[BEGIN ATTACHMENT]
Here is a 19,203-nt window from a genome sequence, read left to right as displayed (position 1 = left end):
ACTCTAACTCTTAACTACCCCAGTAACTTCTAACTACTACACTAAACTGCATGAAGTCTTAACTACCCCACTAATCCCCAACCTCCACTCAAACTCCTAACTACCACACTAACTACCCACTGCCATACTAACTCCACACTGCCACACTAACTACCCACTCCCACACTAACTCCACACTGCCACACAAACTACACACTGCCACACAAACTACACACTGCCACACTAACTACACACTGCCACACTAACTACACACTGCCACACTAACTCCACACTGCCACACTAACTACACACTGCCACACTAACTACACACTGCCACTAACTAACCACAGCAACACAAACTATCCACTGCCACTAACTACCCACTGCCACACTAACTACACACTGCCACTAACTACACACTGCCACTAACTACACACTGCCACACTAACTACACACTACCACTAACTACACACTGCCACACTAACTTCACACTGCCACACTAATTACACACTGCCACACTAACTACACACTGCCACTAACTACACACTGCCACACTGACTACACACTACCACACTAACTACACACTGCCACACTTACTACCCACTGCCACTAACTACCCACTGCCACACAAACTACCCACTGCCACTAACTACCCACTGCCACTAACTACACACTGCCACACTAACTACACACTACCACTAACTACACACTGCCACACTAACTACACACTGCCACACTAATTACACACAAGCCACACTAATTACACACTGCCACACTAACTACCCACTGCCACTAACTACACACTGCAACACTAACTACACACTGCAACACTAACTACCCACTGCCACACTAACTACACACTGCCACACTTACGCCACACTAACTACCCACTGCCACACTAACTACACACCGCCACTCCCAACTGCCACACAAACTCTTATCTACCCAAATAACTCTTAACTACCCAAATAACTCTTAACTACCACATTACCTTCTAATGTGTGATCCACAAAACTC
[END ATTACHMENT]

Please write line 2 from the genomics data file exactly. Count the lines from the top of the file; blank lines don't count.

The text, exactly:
ACTCTAACTCTTAACTACCCCAGTAACTTCTAACTACTACACTAAACTGCATGAAGTCTTAACTACCCCACTAATCCCCAACCTCCACTCAAACTCCTAACTACCACACTAACTACCCACTGCCATACTAACTCCACACTGCCACACTAACTACCCACTCCCACACTAACTCCACACTGCCACACAAACTACACACTGCCACACAAACTACACACTGCCACACTAACTACACACTGCCACACTAACTACACACTGCCACACTAACTCCACACTGCCACACTAACTACACACTGCCACACTAACTACACACTGCCACTAACTAACCACAGCAACACAAACTATCCACTGCCACTAACTACCCACTGCCACACTAACTACACACTGCCACTAACTACACACTGCCACTAACTACACACTGCCACACTAACTACACACTACCACTAACTACACACTGCCACACTAACTTCACACTGCCACACTAATTACACACTGCCACACTAACTACACACTGCCACTAACTACACACTGCCACACTGACTACACACTACCACACTAACTACACACTGCCACACTTACTACCCACTGCCACTAACTACCCACTGCCACACAAACTACCCACTGCCACTAACTACCCACTGCCACTAACTACACACTGCCACACTAACTACACACTACCACTAACTACACACTGCCACACTAACTACACACTGCCACACTAATTACACACAAGCCACACTAATTACACACTGCCACACTAACTACCCACTGCCACTAACTACACACTGCAACACTAACTACACACTGCAACACTAACTACCCACTGCCACACTAACTACACACTGCCACACTTACGCCACACTAACTACCCACTGCCACACTAACTACACACCGCCACTCCCAACTGCCACACAAACTCTTATCTACCCAAATAACTCTTAACTACCCAAATAACTCTTAACTACCACATTACCTTCTAATGTGTGATCCACAAAACTC